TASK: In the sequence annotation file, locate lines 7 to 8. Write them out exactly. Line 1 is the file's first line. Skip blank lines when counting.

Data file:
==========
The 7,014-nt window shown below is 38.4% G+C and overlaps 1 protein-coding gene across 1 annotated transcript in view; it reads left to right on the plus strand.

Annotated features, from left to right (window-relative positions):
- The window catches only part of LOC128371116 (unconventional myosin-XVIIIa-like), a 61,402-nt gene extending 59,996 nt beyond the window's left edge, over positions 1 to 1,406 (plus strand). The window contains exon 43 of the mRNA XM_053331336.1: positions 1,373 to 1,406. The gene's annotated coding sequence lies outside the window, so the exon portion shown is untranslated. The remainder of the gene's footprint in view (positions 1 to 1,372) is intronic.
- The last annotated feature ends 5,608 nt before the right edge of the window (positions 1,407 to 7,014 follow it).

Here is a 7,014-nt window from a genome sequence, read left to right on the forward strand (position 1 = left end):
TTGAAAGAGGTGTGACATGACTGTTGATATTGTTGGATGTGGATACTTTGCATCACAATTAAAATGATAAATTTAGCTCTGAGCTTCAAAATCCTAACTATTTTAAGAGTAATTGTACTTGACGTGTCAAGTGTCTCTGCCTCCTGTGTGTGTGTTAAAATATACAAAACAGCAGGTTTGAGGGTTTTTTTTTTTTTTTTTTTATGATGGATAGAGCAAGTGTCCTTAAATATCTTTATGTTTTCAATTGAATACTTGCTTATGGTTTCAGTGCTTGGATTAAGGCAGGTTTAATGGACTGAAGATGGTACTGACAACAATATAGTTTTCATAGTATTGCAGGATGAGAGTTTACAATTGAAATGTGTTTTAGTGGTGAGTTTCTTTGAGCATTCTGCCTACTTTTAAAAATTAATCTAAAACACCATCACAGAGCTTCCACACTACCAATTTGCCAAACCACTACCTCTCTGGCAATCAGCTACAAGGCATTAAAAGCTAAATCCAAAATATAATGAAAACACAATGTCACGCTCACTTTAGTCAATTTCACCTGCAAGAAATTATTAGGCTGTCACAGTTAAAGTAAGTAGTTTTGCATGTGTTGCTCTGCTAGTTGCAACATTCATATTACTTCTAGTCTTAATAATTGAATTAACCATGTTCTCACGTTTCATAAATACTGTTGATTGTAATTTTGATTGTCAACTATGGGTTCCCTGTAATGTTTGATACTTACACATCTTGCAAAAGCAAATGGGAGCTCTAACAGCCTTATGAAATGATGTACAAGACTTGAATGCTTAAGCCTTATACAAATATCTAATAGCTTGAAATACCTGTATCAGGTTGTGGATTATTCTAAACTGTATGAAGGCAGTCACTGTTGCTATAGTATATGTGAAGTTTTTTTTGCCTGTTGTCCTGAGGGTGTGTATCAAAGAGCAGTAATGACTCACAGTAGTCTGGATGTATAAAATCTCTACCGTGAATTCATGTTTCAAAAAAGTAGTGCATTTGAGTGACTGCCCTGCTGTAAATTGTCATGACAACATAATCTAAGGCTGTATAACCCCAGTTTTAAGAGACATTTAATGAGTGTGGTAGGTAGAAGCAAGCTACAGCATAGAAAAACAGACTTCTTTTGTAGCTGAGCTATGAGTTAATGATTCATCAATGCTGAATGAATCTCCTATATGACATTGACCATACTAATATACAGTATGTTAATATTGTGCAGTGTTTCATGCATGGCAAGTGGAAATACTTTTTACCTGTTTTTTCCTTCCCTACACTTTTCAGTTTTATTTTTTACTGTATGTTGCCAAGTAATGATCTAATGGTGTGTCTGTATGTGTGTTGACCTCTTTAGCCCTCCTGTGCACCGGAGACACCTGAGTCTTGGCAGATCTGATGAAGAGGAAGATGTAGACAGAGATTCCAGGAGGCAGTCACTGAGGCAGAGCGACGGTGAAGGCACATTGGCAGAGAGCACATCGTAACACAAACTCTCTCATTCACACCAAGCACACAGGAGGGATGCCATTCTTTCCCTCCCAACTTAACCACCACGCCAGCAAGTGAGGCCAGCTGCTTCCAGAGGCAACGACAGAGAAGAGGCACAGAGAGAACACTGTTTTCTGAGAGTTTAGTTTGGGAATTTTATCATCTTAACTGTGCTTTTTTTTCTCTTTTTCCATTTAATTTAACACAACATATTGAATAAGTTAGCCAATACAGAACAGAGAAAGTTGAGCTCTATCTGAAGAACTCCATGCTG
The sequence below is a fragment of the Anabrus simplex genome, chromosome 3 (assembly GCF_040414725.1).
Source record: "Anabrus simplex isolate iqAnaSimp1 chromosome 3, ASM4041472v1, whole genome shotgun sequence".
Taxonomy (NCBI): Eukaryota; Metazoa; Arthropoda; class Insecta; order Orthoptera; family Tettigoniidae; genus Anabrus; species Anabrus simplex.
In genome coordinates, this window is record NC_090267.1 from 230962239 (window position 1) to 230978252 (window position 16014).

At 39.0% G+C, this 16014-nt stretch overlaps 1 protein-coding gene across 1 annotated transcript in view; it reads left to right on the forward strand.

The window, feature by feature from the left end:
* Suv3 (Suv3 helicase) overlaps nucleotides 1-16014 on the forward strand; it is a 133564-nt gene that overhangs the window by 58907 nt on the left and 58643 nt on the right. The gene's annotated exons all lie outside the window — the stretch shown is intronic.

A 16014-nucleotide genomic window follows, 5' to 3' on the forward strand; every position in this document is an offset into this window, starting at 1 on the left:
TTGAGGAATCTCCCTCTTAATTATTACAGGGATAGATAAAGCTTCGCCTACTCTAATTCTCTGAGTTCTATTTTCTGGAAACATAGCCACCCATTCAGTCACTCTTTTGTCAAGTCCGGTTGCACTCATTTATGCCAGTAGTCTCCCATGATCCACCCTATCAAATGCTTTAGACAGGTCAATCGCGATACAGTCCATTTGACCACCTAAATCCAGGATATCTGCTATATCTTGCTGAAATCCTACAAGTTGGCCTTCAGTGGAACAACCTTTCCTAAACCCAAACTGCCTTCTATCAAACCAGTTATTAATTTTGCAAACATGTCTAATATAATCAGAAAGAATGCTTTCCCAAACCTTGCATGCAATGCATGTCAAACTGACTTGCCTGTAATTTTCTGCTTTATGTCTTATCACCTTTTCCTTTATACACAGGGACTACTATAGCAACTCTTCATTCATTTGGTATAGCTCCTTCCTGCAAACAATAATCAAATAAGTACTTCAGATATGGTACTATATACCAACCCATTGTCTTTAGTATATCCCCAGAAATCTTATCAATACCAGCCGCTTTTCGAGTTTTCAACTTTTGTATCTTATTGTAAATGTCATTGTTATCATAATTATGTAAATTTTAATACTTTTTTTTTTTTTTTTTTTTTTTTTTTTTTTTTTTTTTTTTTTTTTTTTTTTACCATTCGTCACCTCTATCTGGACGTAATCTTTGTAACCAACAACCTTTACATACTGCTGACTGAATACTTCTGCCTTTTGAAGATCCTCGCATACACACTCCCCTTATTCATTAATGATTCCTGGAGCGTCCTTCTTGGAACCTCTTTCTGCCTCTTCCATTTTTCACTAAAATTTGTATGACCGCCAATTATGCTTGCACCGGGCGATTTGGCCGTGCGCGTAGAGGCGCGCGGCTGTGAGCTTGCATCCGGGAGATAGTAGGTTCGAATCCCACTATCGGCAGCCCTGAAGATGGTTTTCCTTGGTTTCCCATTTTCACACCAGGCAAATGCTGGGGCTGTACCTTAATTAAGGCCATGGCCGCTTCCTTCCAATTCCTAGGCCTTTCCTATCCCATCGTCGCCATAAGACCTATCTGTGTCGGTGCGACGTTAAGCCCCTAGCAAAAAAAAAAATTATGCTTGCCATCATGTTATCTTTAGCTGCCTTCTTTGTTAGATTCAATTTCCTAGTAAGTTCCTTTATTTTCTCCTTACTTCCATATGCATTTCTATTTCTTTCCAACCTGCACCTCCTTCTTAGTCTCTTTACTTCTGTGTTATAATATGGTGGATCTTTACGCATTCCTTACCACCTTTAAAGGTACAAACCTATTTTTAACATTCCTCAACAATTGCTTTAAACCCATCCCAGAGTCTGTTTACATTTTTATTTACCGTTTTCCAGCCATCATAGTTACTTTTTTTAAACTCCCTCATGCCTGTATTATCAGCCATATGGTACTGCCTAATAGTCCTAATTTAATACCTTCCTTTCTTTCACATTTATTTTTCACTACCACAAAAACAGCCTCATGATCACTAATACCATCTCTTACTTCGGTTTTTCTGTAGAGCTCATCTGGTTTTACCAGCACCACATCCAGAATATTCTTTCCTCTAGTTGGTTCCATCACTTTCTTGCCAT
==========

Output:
The sequence below is a fragment of the Anabrus simplex genome, chromosome 3 (assembly GCF_040414725.1).
Source record: "Anabrus simplex isolate iqAnaSimp1 chromosome 3, ASM4041472v1, whole genome shotgun sequence".